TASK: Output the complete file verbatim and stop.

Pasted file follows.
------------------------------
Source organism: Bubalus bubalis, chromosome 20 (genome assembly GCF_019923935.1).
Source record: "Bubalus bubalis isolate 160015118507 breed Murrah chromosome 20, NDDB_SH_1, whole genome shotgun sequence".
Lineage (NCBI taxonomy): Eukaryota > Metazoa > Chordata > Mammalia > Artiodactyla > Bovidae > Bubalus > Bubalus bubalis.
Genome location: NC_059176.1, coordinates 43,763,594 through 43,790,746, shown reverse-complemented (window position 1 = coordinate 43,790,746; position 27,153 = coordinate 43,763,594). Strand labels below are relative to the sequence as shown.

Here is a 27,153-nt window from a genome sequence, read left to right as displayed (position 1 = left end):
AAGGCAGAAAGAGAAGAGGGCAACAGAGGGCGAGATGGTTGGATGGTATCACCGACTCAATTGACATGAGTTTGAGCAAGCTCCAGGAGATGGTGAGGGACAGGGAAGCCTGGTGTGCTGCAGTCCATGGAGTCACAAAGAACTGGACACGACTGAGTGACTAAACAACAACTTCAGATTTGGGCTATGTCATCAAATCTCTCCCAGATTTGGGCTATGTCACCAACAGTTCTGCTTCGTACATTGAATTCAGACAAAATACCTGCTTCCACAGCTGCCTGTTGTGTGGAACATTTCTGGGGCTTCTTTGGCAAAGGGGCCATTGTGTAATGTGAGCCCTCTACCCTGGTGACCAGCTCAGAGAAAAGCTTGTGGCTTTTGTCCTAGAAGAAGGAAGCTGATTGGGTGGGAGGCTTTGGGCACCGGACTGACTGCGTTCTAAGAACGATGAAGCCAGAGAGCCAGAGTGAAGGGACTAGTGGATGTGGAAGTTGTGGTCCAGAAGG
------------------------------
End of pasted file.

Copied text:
Source organism: Bubalus bubalis, chromosome 20 (genome assembly GCF_019923935.1).
Source record: "Bubalus bubalis isolate 160015118507 breed Murrah chromosome 20, NDDB_SH_1, whole genome shotgun sequence".
Lineage (NCBI taxonomy): Eukaryota > Metazoa > Chordata > Mammalia > Artiodactyla > Bovidae > Bubalus > Bubalus bubalis.
Genome location: NC_059176.1, coordinates 43,763,594 through 43,790,746, shown reverse-complemented (window position 1 = coordinate 43,790,746; position 27,153 = coordinate 43,763,594). Strand labels below are relative to the sequence as shown.

Here is a 27,153-nt window from a genome sequence, read left to right as displayed (position 1 = left end):
AAGGCAGAAAGAGAAGAGGGCAACAGAGGGCGAGATGGTTGGATGGTATCACCGACTCAATTGACATGAGTTTGAGCAAGCTCCAGGAGATGGTGAGGGACAGGGAAGCCTGGTGTGCTGCAGTCCATGGAGTCACAAAGAACTGGACACGACTGAGTGACTAAACAACAACTTCAGATTTGGGCTATGTCATCAAATCTCTCCCAGATTTGGGCTATGTCACCAACAGTTCTGCTTCGTACATTGAATTCAGACAAAATACCTGCTTCCACAGCTGCCTGTTGTGTGGAACATTTCTGGGGCTTCTTTGGCAAAGGGGCCATTGTGTAATGTGAGCCCTCTACCCTGGTGACCAGCTCAGAGAAAAGCTTGTGGCTTTTGTCCTAGAAGAAGGAAGCTGATTGGGTGGGAGGCTTTGGGCACCGGACTGACTGCGTTCTAAGAACGATGAAGCCAGAGAGCCAGAGTGAAGGGACTAGTGGATGTGGAAGTTGTGGTCCAGAAGG